The other half of that reversal sits at the episode’s center, and it gives Emily Bett Rickards a chance to stretch a little for the first time in this young season. Watching Felicity attempt to navigate the wells of guilt, anger, and self-reproach that are usually home to Oliver is interesting, and certainly a better use of Rickard’s time than quirkily pining. Both she and Amell manage to layer in some wry amusement, as though Oliver and Felicity recognize the irony and can’t help but be tickled by it, inconvenient though it may be. That lightness manages to keep a story that might otherwise feel doom-laden in a very mid-season Arrow kind of way from descending into the muck. Yeah, it’s heavy, and there are casually broken necks, lots of bloody ears, and fights in dark rooms with unnecessary electrical sparks. Yet it dodges dour entirely, thanks largely to Amell, Rickards, and a script from Sarah Tarkoff and Emilio Ortega Aldrich.

Of course, some of that’s due to the heavy stuff that’s just ignored (or, to be more positive, tabled for later) in “Reversal.” Gone is any suggestion that Dig’s not coping with his injury in a healthy manner, and so is any tension between he and Dinah. There’s no sign of Sydelle Noel’s Samanda Watson, nor of William and his troubles. Quentin’s never seen, so no worries about how he’s handling the fact that his not-daughter is killing people in remote locations all over the city. And the anti-vigilante referendum seems primed to fail, so Oliver doesn’t have to spend much time worrying about being mayor. It’s just the Oliver and Felicity show, which seems like it might be a cute little story with just a few Black Siren interruptions until Alena (the great and still underused Kacey Rohl) turns up.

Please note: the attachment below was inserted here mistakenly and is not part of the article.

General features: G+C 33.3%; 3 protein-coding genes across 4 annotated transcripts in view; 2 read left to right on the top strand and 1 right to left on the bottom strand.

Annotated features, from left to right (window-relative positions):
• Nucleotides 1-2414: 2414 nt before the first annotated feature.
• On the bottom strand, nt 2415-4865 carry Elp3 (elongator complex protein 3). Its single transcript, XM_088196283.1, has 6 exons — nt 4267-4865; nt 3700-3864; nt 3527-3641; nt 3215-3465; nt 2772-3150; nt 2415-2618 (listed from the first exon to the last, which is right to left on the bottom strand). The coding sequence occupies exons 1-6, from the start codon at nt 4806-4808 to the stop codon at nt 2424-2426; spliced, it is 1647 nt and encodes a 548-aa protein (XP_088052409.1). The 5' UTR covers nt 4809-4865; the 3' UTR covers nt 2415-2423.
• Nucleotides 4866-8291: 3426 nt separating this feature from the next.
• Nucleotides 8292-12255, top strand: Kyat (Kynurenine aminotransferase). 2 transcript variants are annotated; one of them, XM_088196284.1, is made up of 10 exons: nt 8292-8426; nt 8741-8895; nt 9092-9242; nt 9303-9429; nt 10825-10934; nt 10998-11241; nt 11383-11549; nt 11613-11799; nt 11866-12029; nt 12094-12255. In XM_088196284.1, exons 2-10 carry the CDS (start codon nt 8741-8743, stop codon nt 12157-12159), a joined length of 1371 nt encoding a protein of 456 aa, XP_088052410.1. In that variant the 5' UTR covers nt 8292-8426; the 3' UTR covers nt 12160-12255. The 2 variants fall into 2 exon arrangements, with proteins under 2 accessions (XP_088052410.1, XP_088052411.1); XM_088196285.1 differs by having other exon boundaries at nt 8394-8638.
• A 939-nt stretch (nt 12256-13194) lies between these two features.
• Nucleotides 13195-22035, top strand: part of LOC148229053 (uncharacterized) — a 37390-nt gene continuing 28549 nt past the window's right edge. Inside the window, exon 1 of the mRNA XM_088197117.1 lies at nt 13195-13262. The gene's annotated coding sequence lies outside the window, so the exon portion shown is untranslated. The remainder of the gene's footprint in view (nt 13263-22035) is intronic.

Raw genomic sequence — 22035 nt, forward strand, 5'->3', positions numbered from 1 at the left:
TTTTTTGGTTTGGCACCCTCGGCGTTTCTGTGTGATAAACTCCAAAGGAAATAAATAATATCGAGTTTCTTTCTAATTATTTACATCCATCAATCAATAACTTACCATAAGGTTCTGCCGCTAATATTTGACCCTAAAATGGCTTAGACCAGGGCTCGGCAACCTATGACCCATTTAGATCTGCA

Screenshot (The CW)

Please don’t take this as an argument that Arrow needs to go darker. It really, really doesn’t. But it does seem that this series strikes the best balance when it infuses the characters with a sense of humor about the darkness of their lives—thanks, Wild Dog (and Rick Gonzalez) for the reliable punchlines—but doesn’t ignore that darkness entirely.


And so we return to Michael Emerson, himself a master of making sure there’s room for comedy in even the blackest and most messed-up situations. I’d never call his role on Lost a comedic tour-de-force, but he was a pro at finding ways to bypass dark in favor of darkly funny, even for just a tiny moment. That’s not the case here—he’s eerily cool and unhurried, in contrast to the chaos that surrounds not-Laurel and Team Arrow—but his involvement does seem to promise something smart and strange on the horizon. Let’s hope that’s the case, and that in its sixth season, Arrow finds a way to inject some oddball complexity into the darkest corner of the Arrowverse.

Stray observations

  • I know Arrow likes to play with fan service, but Curtis as a ‘shipper? Nah. Pass.
  • I missed his name, but Cayden’s henchman has primo creep-from-the-’90s face.
  • A knifeblock in the foreground has never meant anything good.
  • “Not the Laurel you remember, remember?”
  • “What are you saying, Hoss—I mean, boss?”
  • It’s such a little thing, but I love that after Curtis takes off his Mr. Terrific makeup, he’s still got a little bit of a smoky eye.
  • I meant to write down a few more quotes this week—the episode was so quippy!—but Michael Emerson showed up and I just wrote “MICHAEL EMERSON” and stopped taking notes.
  • Headlines that never were:

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About the author

Allison Shoemaker

Contributor, The A.V. Club and The Takeout. Allison loves television, bourbon, and dramatically overanalyzing social interactions.